Iran’s Rouhani expects financial aid after Trump departure

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Jan 13, 2021

“It is not just the end of an administration, it is the failure of the ‘maximum pressure’ policy and the economic terrorism against the great [Iranian] nation,” President Hassan Rouhani declared in reference to the anticipated departure of President Donald Trump from the White House.

The “maximum pressure” marketing campaign has been intensely pursued by the Trump administration over the previous three years with the goal of crippling Iran’s financial system by a number of methods, together with sanctions on the nation’s lifeline oil commerce with the skin world.

While admitting that the US coverage has imposed “much suffering,” Rouhani spoke triumphantly of how “Iranians were never brought to their knees thanks to their resistance.”

Iran has seen its oil revenues plummet on account of US sanctions. The consequent devaluation of its nationwide foreign money and the financial turbulence have despatched costs hovering, leaving bizarre Iranians with a fast-diminishing buying energy.

However, in his Cabinet handle, Rouhani expressed optimism about financial aid on the speedy horizon. “I’m absolutely confident that people’s resistance will bear fruit in the months to come,” suggesting that the incoming administration of US President-elect Joe Biden would undertake a unique Iran approach. “The next US government understands very well that [Trump’s path] cannot be pursued any further.”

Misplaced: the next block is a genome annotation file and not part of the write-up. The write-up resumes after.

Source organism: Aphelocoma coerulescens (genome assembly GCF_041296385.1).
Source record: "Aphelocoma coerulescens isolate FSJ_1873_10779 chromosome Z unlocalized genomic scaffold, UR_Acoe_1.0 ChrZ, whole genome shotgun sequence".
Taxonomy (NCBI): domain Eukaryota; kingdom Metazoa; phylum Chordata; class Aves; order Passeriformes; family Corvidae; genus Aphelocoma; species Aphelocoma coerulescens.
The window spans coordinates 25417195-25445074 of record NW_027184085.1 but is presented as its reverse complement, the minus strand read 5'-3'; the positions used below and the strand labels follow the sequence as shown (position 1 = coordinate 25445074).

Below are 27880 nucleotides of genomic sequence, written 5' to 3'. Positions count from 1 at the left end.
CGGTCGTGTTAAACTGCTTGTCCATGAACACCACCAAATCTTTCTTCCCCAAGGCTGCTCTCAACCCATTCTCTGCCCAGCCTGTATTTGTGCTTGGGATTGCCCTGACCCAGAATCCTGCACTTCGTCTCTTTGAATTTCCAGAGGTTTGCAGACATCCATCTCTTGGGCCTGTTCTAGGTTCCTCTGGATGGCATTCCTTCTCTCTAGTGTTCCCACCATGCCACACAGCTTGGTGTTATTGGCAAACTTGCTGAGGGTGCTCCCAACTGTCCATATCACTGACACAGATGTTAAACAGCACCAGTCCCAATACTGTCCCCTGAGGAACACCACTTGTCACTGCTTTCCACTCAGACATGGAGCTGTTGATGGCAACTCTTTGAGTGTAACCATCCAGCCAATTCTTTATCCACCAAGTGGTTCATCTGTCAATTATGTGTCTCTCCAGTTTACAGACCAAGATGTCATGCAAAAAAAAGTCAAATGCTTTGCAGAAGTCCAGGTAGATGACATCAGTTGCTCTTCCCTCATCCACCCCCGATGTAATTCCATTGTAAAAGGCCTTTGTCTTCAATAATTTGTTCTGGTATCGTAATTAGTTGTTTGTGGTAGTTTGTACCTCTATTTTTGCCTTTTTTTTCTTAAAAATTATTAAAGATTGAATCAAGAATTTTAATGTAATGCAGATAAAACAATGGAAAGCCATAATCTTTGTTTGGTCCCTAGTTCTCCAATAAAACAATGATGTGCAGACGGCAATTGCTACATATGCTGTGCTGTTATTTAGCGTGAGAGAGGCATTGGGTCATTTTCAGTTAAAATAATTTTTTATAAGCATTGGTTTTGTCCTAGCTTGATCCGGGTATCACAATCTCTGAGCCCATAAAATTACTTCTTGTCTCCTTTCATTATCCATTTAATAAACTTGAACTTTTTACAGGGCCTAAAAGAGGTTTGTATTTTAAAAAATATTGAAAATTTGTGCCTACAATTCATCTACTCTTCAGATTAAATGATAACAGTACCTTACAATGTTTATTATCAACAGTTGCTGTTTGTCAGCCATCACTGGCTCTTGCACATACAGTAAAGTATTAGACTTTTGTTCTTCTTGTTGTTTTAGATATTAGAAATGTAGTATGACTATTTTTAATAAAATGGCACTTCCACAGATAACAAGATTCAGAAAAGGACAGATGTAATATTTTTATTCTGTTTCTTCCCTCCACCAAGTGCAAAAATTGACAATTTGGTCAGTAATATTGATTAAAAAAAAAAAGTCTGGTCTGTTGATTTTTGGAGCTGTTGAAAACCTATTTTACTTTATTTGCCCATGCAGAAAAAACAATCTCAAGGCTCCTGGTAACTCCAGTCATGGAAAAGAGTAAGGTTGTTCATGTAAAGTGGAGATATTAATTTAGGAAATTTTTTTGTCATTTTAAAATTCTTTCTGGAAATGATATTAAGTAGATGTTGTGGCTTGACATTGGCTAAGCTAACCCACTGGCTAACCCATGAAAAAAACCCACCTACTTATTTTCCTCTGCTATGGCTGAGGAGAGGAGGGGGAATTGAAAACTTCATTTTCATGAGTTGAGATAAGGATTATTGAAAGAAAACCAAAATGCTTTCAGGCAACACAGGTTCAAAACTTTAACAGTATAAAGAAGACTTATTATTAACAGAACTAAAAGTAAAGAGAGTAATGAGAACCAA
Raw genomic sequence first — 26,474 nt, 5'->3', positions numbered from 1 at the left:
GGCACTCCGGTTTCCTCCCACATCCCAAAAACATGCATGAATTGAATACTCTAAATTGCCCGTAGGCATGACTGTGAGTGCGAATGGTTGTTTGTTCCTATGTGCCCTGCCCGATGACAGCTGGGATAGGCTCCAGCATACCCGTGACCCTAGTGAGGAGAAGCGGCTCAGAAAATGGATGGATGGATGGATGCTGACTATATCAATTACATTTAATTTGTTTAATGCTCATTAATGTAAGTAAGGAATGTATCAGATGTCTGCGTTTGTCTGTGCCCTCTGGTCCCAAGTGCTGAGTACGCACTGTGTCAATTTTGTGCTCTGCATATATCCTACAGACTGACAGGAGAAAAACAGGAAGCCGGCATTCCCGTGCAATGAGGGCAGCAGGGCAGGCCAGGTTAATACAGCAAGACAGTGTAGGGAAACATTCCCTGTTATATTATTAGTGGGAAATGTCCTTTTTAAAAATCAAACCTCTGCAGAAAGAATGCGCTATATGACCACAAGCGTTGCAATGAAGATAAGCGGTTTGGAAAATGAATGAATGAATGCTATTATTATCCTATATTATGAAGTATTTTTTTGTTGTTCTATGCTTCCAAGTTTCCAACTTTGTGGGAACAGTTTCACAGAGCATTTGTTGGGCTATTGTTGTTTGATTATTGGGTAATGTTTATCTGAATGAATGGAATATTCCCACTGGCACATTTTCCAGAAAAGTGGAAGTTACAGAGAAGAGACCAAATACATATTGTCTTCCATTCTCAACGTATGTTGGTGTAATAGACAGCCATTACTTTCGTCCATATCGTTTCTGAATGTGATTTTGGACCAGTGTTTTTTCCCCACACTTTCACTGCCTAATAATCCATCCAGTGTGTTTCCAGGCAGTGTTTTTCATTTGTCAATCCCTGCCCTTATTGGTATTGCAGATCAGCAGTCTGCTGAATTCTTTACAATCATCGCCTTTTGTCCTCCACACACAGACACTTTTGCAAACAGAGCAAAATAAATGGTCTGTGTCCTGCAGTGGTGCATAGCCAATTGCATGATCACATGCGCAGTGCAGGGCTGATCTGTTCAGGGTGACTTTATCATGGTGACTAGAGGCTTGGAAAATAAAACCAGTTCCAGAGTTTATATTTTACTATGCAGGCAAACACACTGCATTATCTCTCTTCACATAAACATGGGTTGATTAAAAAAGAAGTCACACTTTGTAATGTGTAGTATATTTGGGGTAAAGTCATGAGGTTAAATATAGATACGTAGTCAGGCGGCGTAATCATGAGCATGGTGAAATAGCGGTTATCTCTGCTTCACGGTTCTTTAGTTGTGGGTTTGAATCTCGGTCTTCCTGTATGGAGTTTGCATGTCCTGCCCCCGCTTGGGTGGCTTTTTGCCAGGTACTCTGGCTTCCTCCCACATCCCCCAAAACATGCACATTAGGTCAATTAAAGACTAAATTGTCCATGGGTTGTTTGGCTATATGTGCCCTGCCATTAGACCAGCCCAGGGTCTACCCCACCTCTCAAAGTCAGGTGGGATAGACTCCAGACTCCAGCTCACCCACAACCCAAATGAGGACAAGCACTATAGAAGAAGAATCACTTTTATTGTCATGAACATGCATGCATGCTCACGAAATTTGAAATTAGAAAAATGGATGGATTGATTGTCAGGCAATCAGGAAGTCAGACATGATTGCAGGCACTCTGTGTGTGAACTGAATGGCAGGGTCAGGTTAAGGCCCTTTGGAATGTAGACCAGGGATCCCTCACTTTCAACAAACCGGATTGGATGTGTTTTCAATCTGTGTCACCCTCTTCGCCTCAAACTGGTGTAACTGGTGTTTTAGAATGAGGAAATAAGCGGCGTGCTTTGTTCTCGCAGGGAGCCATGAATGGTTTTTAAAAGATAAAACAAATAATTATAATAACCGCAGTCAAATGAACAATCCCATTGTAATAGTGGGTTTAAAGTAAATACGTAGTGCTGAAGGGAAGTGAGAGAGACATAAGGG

The US president-elect has injected hopes into the Rouhani authorities for recent talks by signaling a willingness to reenter and revive the Iran nuclear deal, from which Trump walked away in 2018. Still, the average administration in Tehran continues to face bumps on the street. During a televised speech on Friday, Supreme Leader Ayatollah Ali Khamenei, who holds the ultimate phrase on overseas coverage issues, asserted that Tehran is “in no rush” to see the US rejoin the accord earlier than the latter lifts anti-Iran sanctions.

The nation’s hard-line parliament can be doggedly pushing a sequence of measures, together with uranium enchainment on the 20% degree, which is considered by the Western signatories as a severe breach that will set off an efficient collapse of the deal.

Still, Rouhani’s challenges should not merely posed by home rivalries. In the United States, the incoming administration is receiving cautions from key members of the Trump administration to face robust and keep away from normalizing ties with Tehran. “The reality is you have a better chance finding a unicorn,” wrote Secretary of State Mike Pompeo in a sequence of tweets, alleging that Iran has been harboring al-Qaeda.

While Pompeo has but to again up the assertion, it was not instantly clear how it might be handled by the brand new administration. Yet he appeared to have tossed a grenade amongst Iranian officers in Tehran, triggering an infinite torrent of condemnations. Among others, the nation’s Foreign Ministry Spokesman Saeed Khatibzadeh defended Iran’s “transparent record in fighting al-Qaeda terrorism,” dismissing Pompeo’s “baseless claims” as an indication of the Trump group’s “desperation” from “their failed ‘maximum pressure’ policy.”